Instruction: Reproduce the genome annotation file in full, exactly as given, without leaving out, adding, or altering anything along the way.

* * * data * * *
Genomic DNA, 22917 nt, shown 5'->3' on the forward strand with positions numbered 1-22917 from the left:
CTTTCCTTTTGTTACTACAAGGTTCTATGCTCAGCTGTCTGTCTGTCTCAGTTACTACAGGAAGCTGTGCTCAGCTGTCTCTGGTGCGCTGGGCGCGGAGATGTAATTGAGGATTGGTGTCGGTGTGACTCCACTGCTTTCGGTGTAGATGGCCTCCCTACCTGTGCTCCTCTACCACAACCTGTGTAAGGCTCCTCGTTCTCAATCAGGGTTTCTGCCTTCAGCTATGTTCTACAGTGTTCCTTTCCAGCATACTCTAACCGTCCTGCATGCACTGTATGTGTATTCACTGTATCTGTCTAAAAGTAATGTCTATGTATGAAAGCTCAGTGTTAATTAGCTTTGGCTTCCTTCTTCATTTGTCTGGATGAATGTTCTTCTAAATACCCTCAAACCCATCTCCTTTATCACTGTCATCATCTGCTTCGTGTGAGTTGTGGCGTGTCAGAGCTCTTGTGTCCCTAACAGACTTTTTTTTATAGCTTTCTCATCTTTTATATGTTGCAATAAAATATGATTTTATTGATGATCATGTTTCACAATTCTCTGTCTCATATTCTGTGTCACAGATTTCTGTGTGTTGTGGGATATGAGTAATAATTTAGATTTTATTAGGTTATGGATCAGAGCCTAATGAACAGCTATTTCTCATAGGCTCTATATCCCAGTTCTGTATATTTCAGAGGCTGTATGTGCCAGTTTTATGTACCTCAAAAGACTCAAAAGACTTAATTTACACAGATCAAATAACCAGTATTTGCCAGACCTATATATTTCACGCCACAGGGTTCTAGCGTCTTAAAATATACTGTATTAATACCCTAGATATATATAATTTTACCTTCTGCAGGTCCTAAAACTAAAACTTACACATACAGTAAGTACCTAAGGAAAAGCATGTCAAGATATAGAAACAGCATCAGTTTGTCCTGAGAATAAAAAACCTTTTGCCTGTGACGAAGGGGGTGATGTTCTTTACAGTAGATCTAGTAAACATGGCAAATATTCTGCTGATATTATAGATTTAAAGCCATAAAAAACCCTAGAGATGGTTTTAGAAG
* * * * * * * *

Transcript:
Genomic DNA, 22917 nt, shown 5'->3' on the forward strand with positions numbered 1-22917 from the left:
CTTTCCTTTTGTTACTACAAGGTTCTATGCTCAGCTGTCTGTCTGTCTCAGTTACTACAGGAAGCTGTGCTCAGCTGTCTCTGGTGCGCTGGGCGCGGAGATGTAATTGAGGATTGGTGTCGGTGTGACTCCACTGCTTTCGGTGTAGATGGCCTCCCTACCTGTGCTCCTCTACCACAACCTGTGTAAGGCTCCTCGTTCTCAATCAGGGTTTCTGCCTTCAGCTATGTTCTACAGTGTTCCTTTCCAGCATACTCTAACCGTCCTGCATGCACTGTATGTGTATTCACTGTATCTGTCTAAAAGTAATGTCTATGTATGAAAGCTCAGTGTTAATTAGCTTTGGCTTCCTTCTTCATTTGTCTGGATGAATGTTCTTCTAAATACCCTCAAACCCATCTCCTTTATCACTGTCATCATCTGCTTCGTGTGAGTTGTGGCGTGTCAGAGCTCTTGTGTCCCTAACAGACTTTTTTTTATAGCTTTCTCATCTTTTATATGTTGCAATAAAATATGATTTTATTGATGATCATGTTTCACAATTCTCTGTCTCATATTCTGTGTCACAGATTTCTGTGTGTTGTGGGATATGAGTAATAATTTAGATTTTATTAGGTTATGGATCAGAGCCTAATGAACAGCTATTTCTCATAGGCTCTATATCCCAGTTCTGTATATTTCAGAGGCTGTATGTGCCAGTTTTATGTACCTCAAAAGACTCAAAAGACTTAATTTACACAGATCAAATAACCAGTATTTGCCAGACCTATATATTTCACGCCACAGGGTTCTAGCGTCTTAAAATATACTGTATTAATACCCTAGATATATATAATTTTACCTTCTGCAGGTCCTAAAACTAAAACTTACACATACAGTAAGTACCTAAGGAAAAGCATGTCAAGATATAGAAACAGCATCAGTTTGTCCTGAGAATAAAAAACCTTTTGCCTGTGACGAAGGGGGTGATGTTCTTTACAGTAGATCTAGTAAACATGGCAAATATTCTGCTGATATTATAGATTTAAAGCCATAAAAAACCCTAGAGATGGTTTTAGAAG